2015, Jeremy Gardner and Taylor Zaudtke on set of THE EGG AND THE HATCHET,
a short film directed by Chris Skotchdopole.
GEP stalwart Jesse Locascio (Camera AC on LATE PHASES, PRANKS, STRAY BULLETS, THE RANGER, LIKE ME, DEPRAVED) featured in New York Times article celebrating the art of the film projectionist:
For the 9:20 p.m. movie, Jesse Locascio threaded film through the projector. This was after he had sprayed compressed air on the sprockets and rollers, blowing out dust that could show up as black dots on the screen.
“This is not how they do it at the multiplex,” he said. “Not even close.”
Not in the digital age.
Mr. Locascio, 28, is a movie projectionist who can do things the old-fashioned way, operating projectors with big reels of celluloid. Projectionists, he says, are a dying breed and he learned much of what he knows in a long, narrow room of clattering machinery: a projectionist’s booth at the Jacob Burns Film Center in Pleasantville, N.Y.
The Jacob Burns, as it is known, operates a media arts lab that teaches digital literacy as well as a nonprofit art house that was screening “Where’s Poppa?” — a 1970 comedy directed by Carl Reiner — at 9:20 in theater two. But it also trains projectionists, and in an art house, that means learning to handle more than digital files.
It means learning to handle celluloid.
“It was a whole new education,” said Jesse Modica, who as the center’s technical director is Mr. Locascio’s boss. Mr. Modica had worked in commercial theaters before he arrived at the Jacob Burns in 2007.
“My previous training didn’t include any of the nuances,” he said, but he learned from the projectionists at the Jacob Burns. And now Mr. Modica trains newcomers like Mr. Locascio in the mechanics of showing film.
Training a projectionist is “like giving somebody private lessons,” Mr. Modica said. “A lot of this is muscle memory. Once I teach someone, ‘O.K., this is how you inspect the film, this is how you get the sound to work, this is how you make sure you’ve got the right aspect ratio,’ they’ve got to remember come showtime. It’s like someone taking karate. You can learn all the karate you want in the dojo, but are you going to remember when you’re being attacked in an alley?”
Read Whole Article HERE
While you wait for your Holy Mountain Printing exclusive vinyl of THE GRANDFATHER
to arrive in the mail, why don’t you binge watch Graham Reznick’s masterwork DEADWAX.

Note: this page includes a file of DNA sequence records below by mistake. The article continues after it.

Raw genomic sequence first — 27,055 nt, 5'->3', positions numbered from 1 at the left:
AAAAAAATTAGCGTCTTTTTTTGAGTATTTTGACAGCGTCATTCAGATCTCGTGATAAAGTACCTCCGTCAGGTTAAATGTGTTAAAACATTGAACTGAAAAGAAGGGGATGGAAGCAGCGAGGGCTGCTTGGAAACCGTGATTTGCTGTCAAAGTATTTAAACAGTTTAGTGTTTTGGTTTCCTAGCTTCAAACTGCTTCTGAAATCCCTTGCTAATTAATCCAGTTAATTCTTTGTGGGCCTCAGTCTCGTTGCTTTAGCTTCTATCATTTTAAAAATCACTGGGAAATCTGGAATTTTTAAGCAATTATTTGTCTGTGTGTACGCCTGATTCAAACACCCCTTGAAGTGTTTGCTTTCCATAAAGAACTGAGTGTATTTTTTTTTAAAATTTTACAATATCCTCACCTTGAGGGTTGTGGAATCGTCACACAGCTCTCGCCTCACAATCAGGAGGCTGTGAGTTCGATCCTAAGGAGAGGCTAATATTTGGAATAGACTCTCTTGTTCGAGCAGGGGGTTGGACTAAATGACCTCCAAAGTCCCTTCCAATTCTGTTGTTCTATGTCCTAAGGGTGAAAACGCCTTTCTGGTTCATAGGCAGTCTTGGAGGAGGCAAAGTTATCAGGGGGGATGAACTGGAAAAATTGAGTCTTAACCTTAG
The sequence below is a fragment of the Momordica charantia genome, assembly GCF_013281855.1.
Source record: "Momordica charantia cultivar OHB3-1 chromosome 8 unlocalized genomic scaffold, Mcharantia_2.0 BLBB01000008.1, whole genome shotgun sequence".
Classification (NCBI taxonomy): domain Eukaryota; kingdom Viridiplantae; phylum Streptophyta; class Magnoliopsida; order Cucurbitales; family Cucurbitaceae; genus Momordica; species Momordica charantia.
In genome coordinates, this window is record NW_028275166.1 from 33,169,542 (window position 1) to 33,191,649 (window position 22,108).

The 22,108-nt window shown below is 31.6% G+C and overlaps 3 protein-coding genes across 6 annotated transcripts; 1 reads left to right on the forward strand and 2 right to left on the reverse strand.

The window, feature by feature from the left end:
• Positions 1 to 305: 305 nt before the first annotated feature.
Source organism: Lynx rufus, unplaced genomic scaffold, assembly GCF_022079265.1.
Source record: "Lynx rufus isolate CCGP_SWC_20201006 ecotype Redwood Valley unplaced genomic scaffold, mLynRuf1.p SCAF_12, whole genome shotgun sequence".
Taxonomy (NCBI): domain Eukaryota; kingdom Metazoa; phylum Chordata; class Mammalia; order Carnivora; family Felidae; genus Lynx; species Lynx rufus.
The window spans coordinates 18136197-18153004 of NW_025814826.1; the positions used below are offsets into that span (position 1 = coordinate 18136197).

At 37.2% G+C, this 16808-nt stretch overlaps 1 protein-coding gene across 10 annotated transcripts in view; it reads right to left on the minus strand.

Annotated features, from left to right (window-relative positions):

Now streaming on Shudder.
Our pals at Holy Mountain Printing release vinyl of
Graham Reznick’s THE GRANDFATHER, featuring Angus Scrimm.
Available on glow in the dark or split blue/green 12″ vinyl.
This release is limited to a total of 500 pieces.
Wendigo Now Streaming on Amazon Prime Video
If you saw the new Pet Sematary, and were intrigued by the legend of the Wendigo that’s mentioned briefly in the film, you might want to check out Larry Fessenden‘s Wendigo. A low-budget affair, Fessenden knows exactly how to stretch his budget and create an effective, creepy chiller. Jake Weber, Patricia Clarkson and Erik Peter Sullivan play a family who decide to take a vacation from Manhattan and head to a cabin in heavily wooded upstate New York. The trip runs into trouble almost immediately, when the family runs afoul of a group of rude, confrontational hunters. Once everyone gets to the cabin, things only get weirder, as some sort of malevolent presence seems to be lurking about. Is it all in the heads of the characters, or is there something supernatural afoot? You decide.
Review Of Larry Fessenden’s Contemporary Frankenstein Tale, ‘Depraved’ (2019)
Anyone who’s read my reviews knows that I am a HUGE fan of anything Filmmaker Larry Fessenden does. When I interviewed him last year (read that interview here), we talked about his newest project, Depraved, a contemporary tale based on Mary Shelley’s Frankenstein. Larry had mentioned his affinity for the monster, the lonely, misunderstood creature that terrifies us in horror movies but may just be the most sympathetic character in any film. In Depraved, we get a look at Frankenstein’s monster in the way that Mary Shelley always envisioned… a desolate, confused creation rebuilt out of other people’s parts that only reacted to what he had learned in his short, miserable life.
Depraved was written, directed, edited, and produced by Larry Fessenden (Jug Face 2013, We Are Still Here 2015 – read our review here, The Ranger 2018 – read our review here). Other producers include Liz Astor (Drugstore Lipstick 2018), Chadd Harbold (Most Beautiful Island 2017 – read our review here) and The Ranger’s Jenn Wexler (read our interview with her here). Composer Will Bates (read our interview with him here) created the beautiful, heartbreaking score. Stake Land’s Peter Gerner, Brian Spears and Ashley K. Thomas worked together once again to create the special FX and prosthetics for the film.
Depraved stars Alex Breaux (Bushwick 2016), David Call (The Sinner TV series), The Blair Witch Project’s Joshua Leonard, Chloe Levine (The Ranger 2018), Owen Campbell , Odd Thomas’ Addison Timlin and Ana Kayne (Another Earth 2011).
I actually watched Depraved a few weeks ago, but it’s taken a bit for me to find the words I needed to describe what I had seen. On the surface, the film is about a broken doctor named Henry (Call) who gets in over his head after agreeing to try out his friend, Polidori’s (Leonard), reanimation drugs on what is essentially a pieced together cadaver. He has this being before him that he is pressured to teach the most basic bodily functions and how to respond in society, all in the quickest way possible. Imagine being in his situation, one of responsibility and doubt, pressured to do more by his peers but feeling deep sympathy and even love for his subject.
But dig deeper and you find the tale of a paradigm who has no one in the world that he can relate to. Adam (Breaux) has memories of things he never did and people he’s never met. He looks in the mirror and sees a shattered face – both literally and figuratively – that he does not recognize. His body is pieced together, and not one of those pieces are originally his. Adam is a full grown man who has no control of his bodily functions or even the simplest tasks, like a newborn baby in a man’s body. He was never born; he just became. His wretched heart knows no mother or father, no name or identity. If you’re made up of other people’s parts, who are you? Is the brain in your head even yours? Do you even have a soul?